113 Great Directors: Jim Jarmusch

“I consider myself a dilettante in a positive way, and I always have. That affects my sense of filmmaking.”

What Got This Director Here?
: Body of work.

My Favorite Past Experience Was…: N/A.

What Did I Watch: The Limits of Control and Only Lovers Left Alive.

Where Does He Fit: Limits of Control owes a hell of a lot of debt to Melville’s Le Samourai, but it also reverses it. It’s too colorful to be like Melville’s precisely chrome compositions, and this time, we have a white love interest and a black hitman. Nothing in any other movie is as unearthly as the sight of Tilda Swinton in a blonde wig and trench coat walking through the sunny streets. Our hero does not speak Spanish, but some things don’t need to be communicated with language, and her postmodern conversation about old films sums up the whole ethos of Jarmusch’s projects.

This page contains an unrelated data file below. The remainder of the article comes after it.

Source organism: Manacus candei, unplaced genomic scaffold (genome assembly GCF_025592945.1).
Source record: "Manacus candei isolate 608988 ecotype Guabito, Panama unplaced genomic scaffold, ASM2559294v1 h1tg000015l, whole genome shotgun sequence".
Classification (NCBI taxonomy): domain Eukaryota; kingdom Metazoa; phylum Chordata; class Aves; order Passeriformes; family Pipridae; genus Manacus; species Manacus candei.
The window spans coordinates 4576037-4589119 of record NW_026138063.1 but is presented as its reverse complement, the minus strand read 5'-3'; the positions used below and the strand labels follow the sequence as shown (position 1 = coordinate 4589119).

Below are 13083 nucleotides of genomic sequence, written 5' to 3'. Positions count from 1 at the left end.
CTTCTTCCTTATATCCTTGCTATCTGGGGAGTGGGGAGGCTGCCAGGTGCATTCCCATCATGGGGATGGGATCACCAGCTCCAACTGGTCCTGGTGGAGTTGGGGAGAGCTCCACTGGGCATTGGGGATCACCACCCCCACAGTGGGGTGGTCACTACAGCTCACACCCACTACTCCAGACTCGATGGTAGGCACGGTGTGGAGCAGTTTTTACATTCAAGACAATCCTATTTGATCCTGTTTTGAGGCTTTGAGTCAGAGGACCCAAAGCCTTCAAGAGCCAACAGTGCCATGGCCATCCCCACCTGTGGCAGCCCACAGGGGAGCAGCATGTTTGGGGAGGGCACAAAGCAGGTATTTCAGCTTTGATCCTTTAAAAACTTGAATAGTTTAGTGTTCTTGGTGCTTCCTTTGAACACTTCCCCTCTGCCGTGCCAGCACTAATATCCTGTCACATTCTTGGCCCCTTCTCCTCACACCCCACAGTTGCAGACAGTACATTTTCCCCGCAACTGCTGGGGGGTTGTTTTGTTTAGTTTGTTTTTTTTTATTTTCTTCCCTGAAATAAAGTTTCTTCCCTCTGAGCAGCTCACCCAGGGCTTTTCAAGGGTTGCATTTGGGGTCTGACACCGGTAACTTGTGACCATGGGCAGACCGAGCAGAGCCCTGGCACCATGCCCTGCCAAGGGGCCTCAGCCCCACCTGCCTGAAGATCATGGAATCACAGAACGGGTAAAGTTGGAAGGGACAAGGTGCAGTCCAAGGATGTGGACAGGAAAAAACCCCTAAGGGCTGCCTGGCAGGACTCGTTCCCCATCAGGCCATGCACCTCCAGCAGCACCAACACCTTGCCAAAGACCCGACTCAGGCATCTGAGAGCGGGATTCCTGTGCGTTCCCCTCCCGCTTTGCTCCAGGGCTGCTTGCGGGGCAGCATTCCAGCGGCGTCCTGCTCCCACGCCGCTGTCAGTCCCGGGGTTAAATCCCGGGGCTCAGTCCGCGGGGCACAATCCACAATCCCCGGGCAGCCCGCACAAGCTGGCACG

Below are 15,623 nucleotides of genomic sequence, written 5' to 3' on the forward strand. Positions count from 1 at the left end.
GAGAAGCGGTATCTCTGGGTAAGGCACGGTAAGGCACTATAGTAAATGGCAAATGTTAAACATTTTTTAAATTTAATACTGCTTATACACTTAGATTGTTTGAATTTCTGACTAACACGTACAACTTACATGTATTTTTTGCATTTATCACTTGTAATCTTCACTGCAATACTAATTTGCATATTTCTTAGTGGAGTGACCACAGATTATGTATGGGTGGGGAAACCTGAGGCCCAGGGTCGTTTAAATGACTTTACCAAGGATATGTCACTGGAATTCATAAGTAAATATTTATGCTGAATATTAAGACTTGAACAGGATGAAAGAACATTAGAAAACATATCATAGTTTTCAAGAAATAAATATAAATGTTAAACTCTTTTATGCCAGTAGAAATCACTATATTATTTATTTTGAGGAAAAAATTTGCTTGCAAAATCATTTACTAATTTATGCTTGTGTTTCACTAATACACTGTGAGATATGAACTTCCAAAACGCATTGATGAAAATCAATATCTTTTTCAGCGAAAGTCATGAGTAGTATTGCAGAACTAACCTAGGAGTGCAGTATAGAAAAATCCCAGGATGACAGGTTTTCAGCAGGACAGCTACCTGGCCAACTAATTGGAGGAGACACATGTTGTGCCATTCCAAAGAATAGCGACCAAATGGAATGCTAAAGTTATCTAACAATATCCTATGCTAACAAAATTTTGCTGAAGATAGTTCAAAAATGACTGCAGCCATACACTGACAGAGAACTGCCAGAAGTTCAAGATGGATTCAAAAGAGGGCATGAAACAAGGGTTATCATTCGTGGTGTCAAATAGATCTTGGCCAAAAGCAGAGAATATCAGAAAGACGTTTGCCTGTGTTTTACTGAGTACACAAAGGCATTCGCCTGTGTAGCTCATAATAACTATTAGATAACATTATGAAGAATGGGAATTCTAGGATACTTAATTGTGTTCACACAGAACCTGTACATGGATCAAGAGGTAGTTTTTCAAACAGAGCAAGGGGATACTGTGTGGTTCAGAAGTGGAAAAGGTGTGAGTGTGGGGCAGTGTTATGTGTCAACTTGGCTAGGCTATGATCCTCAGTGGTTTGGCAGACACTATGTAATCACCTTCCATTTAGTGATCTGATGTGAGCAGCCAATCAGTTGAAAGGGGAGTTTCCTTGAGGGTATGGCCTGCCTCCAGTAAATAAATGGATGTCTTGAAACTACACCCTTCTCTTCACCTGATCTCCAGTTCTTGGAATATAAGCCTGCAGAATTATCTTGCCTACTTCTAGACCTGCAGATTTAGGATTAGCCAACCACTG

Only Lovers Left Alive, meanwhile, is Jarmusch owning up to how much he has stolen in a small way. We fall into the funnel of love that is Tilda and some other guy, both living forever and stuck doing the same old hobbies that have become increasingly niche in their pursuits. Thank goodness for fabulous production design and a delirious sense of performance, stumbling around and making wry quips about how horrible art has become thanks to the pollution of the mainstream. Is it worth giving into? Does the metaphor fit so neatly with those final shots and drunken, philosophizing moods? You can smell the advancement from Limits of Control.


Most Valuable Asset: Punk rock.
Most Excited For: Dead Man.
Did They Deserve a Spot?: Yes.

Coming Up Next: King Vidor, the original Hollywood hack.


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